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reply to post by Juggernog
 


There are much bigger holes in this country that need to be plugged. Lets leave this one in mother natures hands,




posted on Jun, 20 2012 @ 02:51 PM
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Originally posted by getreadyalready
reply to post by Sol23
 


There were a lot more pics on This link, and there are probably a million more out there to be had. Local businesses around the lake have tons of interesting pics, the very best ones are in black and white from way back!

Anyhow, on that link are a couple of pics from the bottom of the sinkhole looking upwards, but there are several other sinkholes as well. I don't know how far they have explored the sinks. For that much water to escape, they must be pretty massive.


Cool will be back after work
S & F



posted on Jun, 20 2012 @ 02:59 PM
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When it fills up again, where does the water come from?



posted on Jun, 20 2012 @ 03:04 PM
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reply to post by bjarneorn
 


It comes from under the ground.



posted on Jun, 20 2012 @ 03:34 PM
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I love kicking around in dry lake beds, I have found wallets, eye glasses, lots of fishing poles, and rings.

Get yourself a metal detector and poke around.



posted on Jun, 20 2012 @ 03:35 PM
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Someone tell me about the LAKE SIZE or greater hole all this water and fish fell into.

Could it be that this water is now forming it's own underground lake and the fish are all still there? (except the ones that didn't go down the hole)

I'd like to see these Indian camps underground.It would be cool to have a real underground cave dwelling population in a magical land of underground lakes.



posted on Jun, 20 2012 @ 03:55 PM
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My lake in Florida has been going down for several years now. We have been in a terrible drought for several years. I am expecting a rainy year and maybe several. We are on a 10 year cycle here, but we have been consistently lower over the last few decades. This is due to water usage north of us. Pretty common problem across the USA.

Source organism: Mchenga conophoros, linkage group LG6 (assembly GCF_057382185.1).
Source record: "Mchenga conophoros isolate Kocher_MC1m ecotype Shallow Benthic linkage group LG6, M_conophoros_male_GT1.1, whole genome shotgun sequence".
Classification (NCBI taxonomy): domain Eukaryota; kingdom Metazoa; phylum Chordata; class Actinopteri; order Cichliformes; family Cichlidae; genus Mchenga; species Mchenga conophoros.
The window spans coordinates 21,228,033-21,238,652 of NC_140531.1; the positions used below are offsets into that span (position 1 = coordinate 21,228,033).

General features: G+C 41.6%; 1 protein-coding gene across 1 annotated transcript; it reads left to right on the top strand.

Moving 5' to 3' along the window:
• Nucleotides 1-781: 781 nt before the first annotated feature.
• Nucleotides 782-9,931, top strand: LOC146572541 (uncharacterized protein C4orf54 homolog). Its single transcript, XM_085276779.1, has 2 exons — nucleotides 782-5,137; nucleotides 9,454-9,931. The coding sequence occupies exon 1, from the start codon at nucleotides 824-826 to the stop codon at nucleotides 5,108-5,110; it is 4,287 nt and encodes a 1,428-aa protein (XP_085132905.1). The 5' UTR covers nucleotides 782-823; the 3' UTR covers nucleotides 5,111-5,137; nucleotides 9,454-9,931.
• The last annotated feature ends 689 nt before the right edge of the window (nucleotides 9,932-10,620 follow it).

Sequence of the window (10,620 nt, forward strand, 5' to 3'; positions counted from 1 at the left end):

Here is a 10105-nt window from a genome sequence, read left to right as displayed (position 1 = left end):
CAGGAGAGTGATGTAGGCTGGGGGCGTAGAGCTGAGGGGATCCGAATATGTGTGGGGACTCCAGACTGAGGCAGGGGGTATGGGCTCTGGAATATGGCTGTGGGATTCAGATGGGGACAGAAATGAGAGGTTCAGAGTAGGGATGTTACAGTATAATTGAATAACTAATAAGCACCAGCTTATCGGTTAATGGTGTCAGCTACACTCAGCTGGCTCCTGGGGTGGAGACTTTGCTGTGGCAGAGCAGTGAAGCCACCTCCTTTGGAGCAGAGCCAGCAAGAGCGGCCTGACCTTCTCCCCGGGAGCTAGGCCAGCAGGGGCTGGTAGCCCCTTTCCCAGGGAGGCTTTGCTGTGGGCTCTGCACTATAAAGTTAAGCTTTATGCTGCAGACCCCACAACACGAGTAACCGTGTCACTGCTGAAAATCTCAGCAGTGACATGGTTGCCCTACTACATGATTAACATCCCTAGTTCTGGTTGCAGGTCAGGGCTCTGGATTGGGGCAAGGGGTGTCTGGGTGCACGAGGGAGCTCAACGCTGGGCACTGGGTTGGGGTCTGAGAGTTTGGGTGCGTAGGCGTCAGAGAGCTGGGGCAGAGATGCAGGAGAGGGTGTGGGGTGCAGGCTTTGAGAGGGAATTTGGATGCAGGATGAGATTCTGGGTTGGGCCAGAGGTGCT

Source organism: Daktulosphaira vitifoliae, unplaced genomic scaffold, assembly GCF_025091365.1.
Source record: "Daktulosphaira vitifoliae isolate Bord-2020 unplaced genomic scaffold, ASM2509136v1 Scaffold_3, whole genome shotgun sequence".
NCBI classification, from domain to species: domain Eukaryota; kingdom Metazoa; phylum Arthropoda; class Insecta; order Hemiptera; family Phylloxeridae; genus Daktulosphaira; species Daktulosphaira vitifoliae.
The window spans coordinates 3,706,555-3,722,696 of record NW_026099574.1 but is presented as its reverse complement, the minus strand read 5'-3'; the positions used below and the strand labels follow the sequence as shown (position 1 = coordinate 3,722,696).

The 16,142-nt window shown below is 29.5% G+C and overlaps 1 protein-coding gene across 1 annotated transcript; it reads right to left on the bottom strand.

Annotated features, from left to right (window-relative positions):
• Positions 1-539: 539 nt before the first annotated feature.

There was a lake that went from the gulf to Gainesville over a hundred years ago. It was used by shipping companies bringing goods into the central Florida area. The lake drained in a matter of days stranding some big boats inland. That lake never refilled. That is a possibility for the Wakulla area as well.

Water management has been irresponsible with water use permits. They always renew permits and hardly ever refuse one especially if the permit is expensive. I have argued with them on many occasions. One memorable time was when the local government wanted to drill a well near my house and feed the water about 20 miles away to a new development. The Council-members all voted for the permit (Except for 1) before the hearing. The next day the hearing was held and they moved the meeting 3 times that day. They then allowed the water management people and their hired "Experts" while being televised as is the rule here. They took a break before hearing any questions from the pesky residents during which they sent the camera crew home. Eventually the residents prevailed, but these a-holes are still getting elected as if nothing happened. Most of their supporters never knew what happened or were paid off by the developers just like the council-members.

Point is that water is the next oil and if you want water on your property in the future you had better fight for it now because as with everything that can be monetized water is very lucrative. China is sending ships here to fill up with fresh water so it's getting bad. In my lifetime we will see a dramatic change in farming and home water usage due to a fresh water shortage that will never rebound. The water is being used much faster than it can be replenished and the water used does not get recycled. Overall our water management districts are just useless if not dangerous. As with everything it all comes down to money and they are all on the take.

Mother nature has a way of fixing things. It will likely come to pass that water becomes tainted and cannot be consumed without special treatment straight out of the ground. The rich will take the best water sources and pump it into their toilets while they watch the poor die of thirst and disease. I say more power to them. Their money is only worth what we agree it is worth. Let them eat their money because crops will refuse to grow even with magical monsanto juice being sprayed on it. Mother nature knows a threat when she sees one. She will respond soon. It will likely get ugly so get your plan worked out now for storing water and keeping it healthy.